Editorial: A kohanga reo tale of woe


Remember that scene in Crocodile Dundee when a mugger flashes a blade at our hero, who pulls out a massively larger one and tells him: "That's not a knife - this is a knife"?

It's tempting to project the image on to a couple of National ministers, with Hekia Parata telling Judith Collins: "That's not a screw-up - this is a screw-up."

Ms Collins may have done the Government no favours with with her de facto Oravida benediction but that has been emphatically trumped by Ms Parata's pretty much catastrophic handling of the kohanga reo scandal.

She announced that the Ernst & Young report had cleared the Kohanga Reo National Trust of wrongdoing and that the public could be assured that taxpayer money had been spent appropriately.

Next morning the Government called the Serious Fraud Office to investigate the trust's business arm, Te Pataka Ohanga.

As it simply had to.

Ernst & Young had followed a brief that was ridiculously inadequate.

The company was never in a position to get to the heart of the really serious allegations that surfaced on Maori Television's Native Affairs programme that Te Pataka Ohanga had used business credit cards for all manner of expensive frippery, including designer dresses, accommodation and expensive gifts.

The public will dismiss, with no more contempt than it deserves, Ms Parata's attempts to explain that what the subsidiary does with the money it receives from the trust is not at issue because by that stage it's no longer public money.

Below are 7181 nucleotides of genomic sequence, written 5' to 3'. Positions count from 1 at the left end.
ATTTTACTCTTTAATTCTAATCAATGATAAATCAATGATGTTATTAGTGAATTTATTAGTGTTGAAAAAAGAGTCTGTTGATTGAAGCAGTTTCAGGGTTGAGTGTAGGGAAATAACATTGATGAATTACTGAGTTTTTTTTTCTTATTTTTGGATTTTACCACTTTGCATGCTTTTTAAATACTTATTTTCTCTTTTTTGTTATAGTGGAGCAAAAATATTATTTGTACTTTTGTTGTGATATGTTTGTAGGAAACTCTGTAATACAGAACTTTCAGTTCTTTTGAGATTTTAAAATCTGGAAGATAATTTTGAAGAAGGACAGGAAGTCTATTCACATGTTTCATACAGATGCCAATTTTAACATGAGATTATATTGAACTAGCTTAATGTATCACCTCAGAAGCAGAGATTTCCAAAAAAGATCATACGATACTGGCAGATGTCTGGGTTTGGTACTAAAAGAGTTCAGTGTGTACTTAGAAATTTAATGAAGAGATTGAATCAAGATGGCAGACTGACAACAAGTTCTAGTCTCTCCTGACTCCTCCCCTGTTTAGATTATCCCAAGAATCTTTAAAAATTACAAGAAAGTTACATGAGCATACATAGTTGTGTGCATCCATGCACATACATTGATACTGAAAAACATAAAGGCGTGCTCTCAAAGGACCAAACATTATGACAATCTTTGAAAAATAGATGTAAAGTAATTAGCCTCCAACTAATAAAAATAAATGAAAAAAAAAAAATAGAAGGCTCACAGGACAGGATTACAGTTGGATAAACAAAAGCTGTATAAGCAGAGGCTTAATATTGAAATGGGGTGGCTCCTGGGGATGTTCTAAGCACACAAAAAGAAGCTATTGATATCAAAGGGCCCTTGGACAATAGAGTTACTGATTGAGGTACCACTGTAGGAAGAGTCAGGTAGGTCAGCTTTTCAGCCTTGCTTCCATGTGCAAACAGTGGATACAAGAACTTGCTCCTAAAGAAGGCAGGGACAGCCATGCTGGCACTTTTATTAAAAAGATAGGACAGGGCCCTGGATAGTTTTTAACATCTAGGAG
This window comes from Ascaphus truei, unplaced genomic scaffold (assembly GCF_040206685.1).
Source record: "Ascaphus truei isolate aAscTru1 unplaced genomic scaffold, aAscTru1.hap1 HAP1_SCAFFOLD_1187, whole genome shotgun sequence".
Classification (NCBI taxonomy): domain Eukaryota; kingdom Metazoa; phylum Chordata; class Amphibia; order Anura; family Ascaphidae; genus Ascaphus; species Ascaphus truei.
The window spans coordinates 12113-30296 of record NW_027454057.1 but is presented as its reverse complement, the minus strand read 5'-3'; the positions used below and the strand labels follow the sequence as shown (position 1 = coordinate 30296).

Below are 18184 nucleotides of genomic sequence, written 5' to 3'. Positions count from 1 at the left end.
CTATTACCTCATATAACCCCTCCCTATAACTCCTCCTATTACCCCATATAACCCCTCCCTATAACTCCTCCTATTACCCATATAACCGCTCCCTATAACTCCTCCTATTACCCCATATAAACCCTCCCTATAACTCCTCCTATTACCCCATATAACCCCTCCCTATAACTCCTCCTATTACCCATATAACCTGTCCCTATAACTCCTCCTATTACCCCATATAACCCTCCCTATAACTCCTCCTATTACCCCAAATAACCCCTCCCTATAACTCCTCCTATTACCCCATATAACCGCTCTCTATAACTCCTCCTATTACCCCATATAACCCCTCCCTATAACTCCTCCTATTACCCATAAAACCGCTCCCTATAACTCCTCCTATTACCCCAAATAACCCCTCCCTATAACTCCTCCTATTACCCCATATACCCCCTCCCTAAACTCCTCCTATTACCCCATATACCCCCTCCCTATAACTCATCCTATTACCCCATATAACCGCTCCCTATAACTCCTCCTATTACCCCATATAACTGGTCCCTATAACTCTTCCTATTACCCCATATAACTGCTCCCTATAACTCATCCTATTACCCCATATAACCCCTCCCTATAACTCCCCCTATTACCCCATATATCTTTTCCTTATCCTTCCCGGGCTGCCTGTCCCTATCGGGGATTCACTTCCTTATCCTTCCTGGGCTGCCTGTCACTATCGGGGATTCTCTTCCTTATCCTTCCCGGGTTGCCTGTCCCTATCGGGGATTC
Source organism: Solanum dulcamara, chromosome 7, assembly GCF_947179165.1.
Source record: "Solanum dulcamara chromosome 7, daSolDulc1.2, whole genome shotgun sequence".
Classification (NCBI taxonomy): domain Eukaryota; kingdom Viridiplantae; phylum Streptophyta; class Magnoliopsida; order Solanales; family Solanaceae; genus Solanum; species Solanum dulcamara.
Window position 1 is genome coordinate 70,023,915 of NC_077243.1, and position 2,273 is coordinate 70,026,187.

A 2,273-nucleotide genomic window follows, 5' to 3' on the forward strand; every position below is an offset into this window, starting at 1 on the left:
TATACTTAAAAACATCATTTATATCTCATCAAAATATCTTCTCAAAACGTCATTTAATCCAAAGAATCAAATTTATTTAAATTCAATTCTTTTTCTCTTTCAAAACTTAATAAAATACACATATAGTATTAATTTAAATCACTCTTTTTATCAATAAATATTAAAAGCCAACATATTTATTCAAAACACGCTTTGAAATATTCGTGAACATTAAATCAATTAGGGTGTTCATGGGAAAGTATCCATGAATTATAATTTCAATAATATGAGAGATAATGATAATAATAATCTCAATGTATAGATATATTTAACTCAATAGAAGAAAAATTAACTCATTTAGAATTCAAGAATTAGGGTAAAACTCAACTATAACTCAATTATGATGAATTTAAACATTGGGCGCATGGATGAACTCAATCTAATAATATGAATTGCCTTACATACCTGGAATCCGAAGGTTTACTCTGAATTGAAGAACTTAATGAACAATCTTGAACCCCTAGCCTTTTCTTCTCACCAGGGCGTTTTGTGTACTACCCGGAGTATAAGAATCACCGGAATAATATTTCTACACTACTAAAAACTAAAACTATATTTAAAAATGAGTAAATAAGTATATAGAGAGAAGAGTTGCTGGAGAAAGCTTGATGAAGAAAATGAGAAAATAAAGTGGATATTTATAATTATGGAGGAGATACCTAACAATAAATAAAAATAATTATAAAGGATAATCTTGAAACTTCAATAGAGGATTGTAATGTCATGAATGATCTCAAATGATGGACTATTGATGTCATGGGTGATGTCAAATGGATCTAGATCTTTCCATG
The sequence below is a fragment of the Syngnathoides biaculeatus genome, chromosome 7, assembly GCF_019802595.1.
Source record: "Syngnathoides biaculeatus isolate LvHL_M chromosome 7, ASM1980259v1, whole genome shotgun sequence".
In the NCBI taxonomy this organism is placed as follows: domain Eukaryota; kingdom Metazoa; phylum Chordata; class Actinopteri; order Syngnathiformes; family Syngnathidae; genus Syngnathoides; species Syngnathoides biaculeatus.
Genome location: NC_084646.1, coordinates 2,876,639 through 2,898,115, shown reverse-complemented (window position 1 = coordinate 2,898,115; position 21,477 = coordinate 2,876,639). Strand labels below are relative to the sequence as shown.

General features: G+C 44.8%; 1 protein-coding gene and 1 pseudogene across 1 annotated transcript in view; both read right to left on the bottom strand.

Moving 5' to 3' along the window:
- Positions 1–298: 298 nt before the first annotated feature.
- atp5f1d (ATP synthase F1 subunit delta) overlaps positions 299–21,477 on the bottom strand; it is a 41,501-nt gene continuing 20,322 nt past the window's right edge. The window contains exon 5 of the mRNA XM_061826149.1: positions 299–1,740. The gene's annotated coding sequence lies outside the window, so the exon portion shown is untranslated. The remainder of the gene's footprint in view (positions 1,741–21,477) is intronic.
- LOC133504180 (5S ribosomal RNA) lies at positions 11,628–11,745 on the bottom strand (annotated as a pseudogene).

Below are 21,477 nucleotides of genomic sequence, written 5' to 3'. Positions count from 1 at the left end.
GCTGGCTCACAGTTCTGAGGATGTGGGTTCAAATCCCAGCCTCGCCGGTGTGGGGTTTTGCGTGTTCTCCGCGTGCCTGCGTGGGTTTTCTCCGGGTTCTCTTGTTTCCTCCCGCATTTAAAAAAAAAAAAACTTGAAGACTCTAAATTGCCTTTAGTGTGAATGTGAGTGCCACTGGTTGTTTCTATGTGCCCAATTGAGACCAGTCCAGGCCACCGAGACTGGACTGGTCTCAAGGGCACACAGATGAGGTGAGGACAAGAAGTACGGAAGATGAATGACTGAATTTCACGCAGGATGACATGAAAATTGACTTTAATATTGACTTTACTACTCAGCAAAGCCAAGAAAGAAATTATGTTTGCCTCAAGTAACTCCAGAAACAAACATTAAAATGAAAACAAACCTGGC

Essentially, she was saying that the money taxpayers pay the Government, and which the Government pays to the kohanga reo trust, ceases to be any of the public's business once the trust then hands that money to its business arm, to do with as it will.

We might add that the same line of thinking is all too often presented to the public at local government level. All too often, it's a way to duck accountability.

There has to come a point where public money ceases to be public money but as far as the great majority of New Zealanders are concerned, the transition from taxpayer-funded trust to the trust's own back pocket doesn't get particularly close. Because that money was dispatched to the trust with the agenda that it be used for teaching kids and it didn't get near them.

The whole kohanga reo investigation should have been treated as a serious fraud matter from the outset.

Much as the initial allegations remain unsubstantiated, the pitch of public suspicion is now greater than ever.

The best the Government can hope for now is that people regard the setup of the investigation as a matter of screaming incompetence rather than sinister deception.

Perhaps, in that respect, Ms Parata's reputation for haplessness might assist.

The defence can be that clearly the investigation wasn't a whitewash because, come on, it was never going to wash.

As for Ms Parata's future let's just say that, politically anyway, compared to her the Boston Strangler was a safe pair of hands.

The Southland Times